News that Mayor K Gurunathan thinks he has a solid majority of councillors behind him (Story 22/2) sends a worrying shudder down most Kapiti Coasters spines, says Guy Burns, Deputy Chair of the Paraparaumu Raumati Community Board.
‘The vote to proceed with the Gateway project will be held Thursday (25 February 2021) and with no popular public backing, many are fearful of the outcome,’ he says.
‘The vision for this project has been driven by an exclusive few — and unwisely championed by the Mayor.
‘No need for such a grandiose building’
There is no need for such a grandiose building and many have said the old Kiosk would have made a convenient bio-security centre at a cost of a few thousand ratepayers dollars.
‘Local Hapu oppose the planned Gateway and have not been adequately consulted with. News that the proposed building already has a name, has come as a shock for many, who believe it demonstrates just how the planning and processes of this project have been predetermined.
‘Local businesses are totally against the plan which will demolish 17 carparks and threatens competition for the hospitality sector.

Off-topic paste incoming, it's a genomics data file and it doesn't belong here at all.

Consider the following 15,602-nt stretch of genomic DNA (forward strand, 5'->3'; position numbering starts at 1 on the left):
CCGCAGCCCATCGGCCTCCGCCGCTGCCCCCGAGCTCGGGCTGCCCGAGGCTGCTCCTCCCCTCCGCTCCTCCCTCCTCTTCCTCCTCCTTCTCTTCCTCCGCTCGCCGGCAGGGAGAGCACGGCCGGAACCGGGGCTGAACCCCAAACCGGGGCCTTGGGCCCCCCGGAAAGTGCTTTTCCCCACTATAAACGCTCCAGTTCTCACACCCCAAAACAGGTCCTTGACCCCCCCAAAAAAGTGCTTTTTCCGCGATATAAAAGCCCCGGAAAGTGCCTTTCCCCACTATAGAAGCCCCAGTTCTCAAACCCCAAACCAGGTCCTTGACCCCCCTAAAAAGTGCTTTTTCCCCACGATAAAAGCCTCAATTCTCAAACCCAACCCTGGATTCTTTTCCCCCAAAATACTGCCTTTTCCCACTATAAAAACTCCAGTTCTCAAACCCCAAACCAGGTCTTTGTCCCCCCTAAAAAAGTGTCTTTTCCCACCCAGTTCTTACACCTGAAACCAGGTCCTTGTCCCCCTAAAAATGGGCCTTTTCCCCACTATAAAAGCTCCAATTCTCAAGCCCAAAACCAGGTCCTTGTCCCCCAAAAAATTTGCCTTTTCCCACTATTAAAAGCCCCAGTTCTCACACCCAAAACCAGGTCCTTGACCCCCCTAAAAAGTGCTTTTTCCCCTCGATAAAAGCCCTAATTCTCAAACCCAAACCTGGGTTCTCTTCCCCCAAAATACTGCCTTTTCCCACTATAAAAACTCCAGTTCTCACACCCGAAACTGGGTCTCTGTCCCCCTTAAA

‘It is worrying that the Mayor has been able to get some political support based on subjective information.
‘Visitor projections poorly quantified’
‘Visitor projections—which form the basis for economic analysis—is poorly quantified in Thursday’s report for Councillors. Two graphs regarding visitor projections are shown (one graph has incomplete information) with no methodology, analysis or justification of the figures provided.
‘But, the major weakness of the report to Councillors is on the financial side—there is no mention of cost overruns or operational expenditure.
‘The report emphatically states that the project will cost $4.46 million. I have spoken to two experienced and well qualified engineers who tell me such a project has the capacity to exceed $8 million.
‘Who pays for such a blowout?—councillors are kept in the dark about this, but the buck always stops with the ratepayer. Operational costs will add a further 1-2 percent to our rates permanently.
‘It’s interesting that Thursday’s document has two high level expensive reports written by outside consultants. Sadly there’s no such feedback from locals. But, one thing touched on by one of the consultants is ‘political risk’.
‘I imagine councillors are very aware of political risk, which expresses itself at election time, especially when unpopular think-big projects have overrun their budgets.’